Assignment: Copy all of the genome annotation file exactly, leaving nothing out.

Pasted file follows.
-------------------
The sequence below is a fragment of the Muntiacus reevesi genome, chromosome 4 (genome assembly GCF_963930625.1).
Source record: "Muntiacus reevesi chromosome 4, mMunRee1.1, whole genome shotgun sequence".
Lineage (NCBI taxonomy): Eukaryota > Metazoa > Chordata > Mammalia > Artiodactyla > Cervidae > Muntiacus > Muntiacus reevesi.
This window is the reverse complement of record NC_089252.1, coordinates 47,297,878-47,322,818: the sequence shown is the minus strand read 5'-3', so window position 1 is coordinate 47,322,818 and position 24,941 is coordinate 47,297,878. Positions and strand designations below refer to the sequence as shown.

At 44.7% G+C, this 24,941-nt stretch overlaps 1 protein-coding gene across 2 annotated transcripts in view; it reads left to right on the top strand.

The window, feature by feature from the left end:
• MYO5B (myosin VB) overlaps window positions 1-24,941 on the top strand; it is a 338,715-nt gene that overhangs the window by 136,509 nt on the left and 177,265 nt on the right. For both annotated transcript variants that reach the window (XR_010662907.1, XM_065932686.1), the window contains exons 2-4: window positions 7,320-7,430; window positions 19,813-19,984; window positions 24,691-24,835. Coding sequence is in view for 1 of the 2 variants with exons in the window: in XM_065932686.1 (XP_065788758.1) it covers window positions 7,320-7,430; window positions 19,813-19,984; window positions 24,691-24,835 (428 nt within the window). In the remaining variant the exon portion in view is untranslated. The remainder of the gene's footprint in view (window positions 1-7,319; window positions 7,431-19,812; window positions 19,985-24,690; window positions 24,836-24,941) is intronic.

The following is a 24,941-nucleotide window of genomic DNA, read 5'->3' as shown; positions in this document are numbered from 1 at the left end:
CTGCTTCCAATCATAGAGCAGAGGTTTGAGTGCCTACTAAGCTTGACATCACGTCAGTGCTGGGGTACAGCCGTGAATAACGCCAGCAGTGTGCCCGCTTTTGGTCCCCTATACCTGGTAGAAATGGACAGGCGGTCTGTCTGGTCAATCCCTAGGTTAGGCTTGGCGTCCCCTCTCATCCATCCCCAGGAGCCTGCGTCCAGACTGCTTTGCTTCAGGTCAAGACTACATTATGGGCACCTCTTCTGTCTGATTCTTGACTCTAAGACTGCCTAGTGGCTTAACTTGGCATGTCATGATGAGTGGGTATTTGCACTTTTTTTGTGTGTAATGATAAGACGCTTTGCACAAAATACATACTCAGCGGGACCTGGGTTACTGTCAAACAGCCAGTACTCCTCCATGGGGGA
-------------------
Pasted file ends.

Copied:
The sequence below is a fragment of the Muntiacus reevesi genome, chromosome 4 (genome assembly GCF_963930625.1).
Source record: "Muntiacus reevesi chromosome 4, mMunRee1.1, whole genome shotgun sequence".
Lineage (NCBI taxonomy): Eukaryota > Metazoa > Chordata > Mammalia > Artiodactyla > Cervidae > Muntiacus > Muntiacus reevesi.
This window is the reverse complement of record NC_089252.1, coordinates 47,297,878-47,322,818: the sequence shown is the minus strand read 5'-3', so window position 1 is coordinate 47,322,818 and position 24,941 is coordinate 47,297,878. Positions and strand designations below refer to the sequence as shown.

At 44.7% G+C, this 24,941-nt stretch overlaps 1 protein-coding gene across 2 annotated transcripts in view; it reads left to right on the top strand.

The window, feature by feature from the left end:
• MYO5B (myosin VB) overlaps window positions 1-24,941 on the top strand; it is a 338,715-nt gene that overhangs the window by 136,509 nt on the left and 177,265 nt on the right. For both annotated transcript variants that reach the window (XR_010662907.1, XM_065932686.1), the window contains exons 2-4: window positions 7,320-7,430; window positions 19,813-19,984; window positions 24,691-24,835. Coding sequence is in view for 1 of the 2 variants with exons in the window: in XM_065932686.1 (XP_065788758.1) it covers window positions 7,320-7,430; window positions 19,813-19,984; window positions 24,691-24,835 (428 nt within the window). In the remaining variant the exon portion in view is untranslated. The remainder of the gene's footprint in view (window positions 1-7,319; window positions 7,431-19,812; window positions 19,985-24,690; window positions 24,836-24,941) is intronic.

The following is a 24,941-nucleotide window of genomic DNA, read 5'->3' as shown; positions in this document are numbered from 1 at the left end:
CTGCTTCCAATCATAGAGCAGAGGTTTGAGTGCCTACTAAGCTTGACATCACGTCAGTGCTGGGGTACAGCCGTGAATAACGCCAGCAGTGTGCCCGCTTTTGGTCCCCTATACCTGGTAGAAATGGACAGGCGGTCTGTCTGGTCAATCCCTAGGTTAGGCTTGGCGTCCCCTCTCATCCATCCCCAGGAGCCTGCGTCCAGACTGCTTTGCTTCAGGTCAAGACTACATTATGGGCACCTCTTCTGTCTGATTCTTGACTCTAAGACTGCCTAGTGGCTTAACTTGGCATGTCATGATGAGTGGGTATTTGCACTTTTTTTGTGTGTAATGATAAGACGCTTTGCACAAAATACATACTCAGCGGGACCTGGGTTACTGTCAAACAGCCAGTACTCCTCCATGGGGGA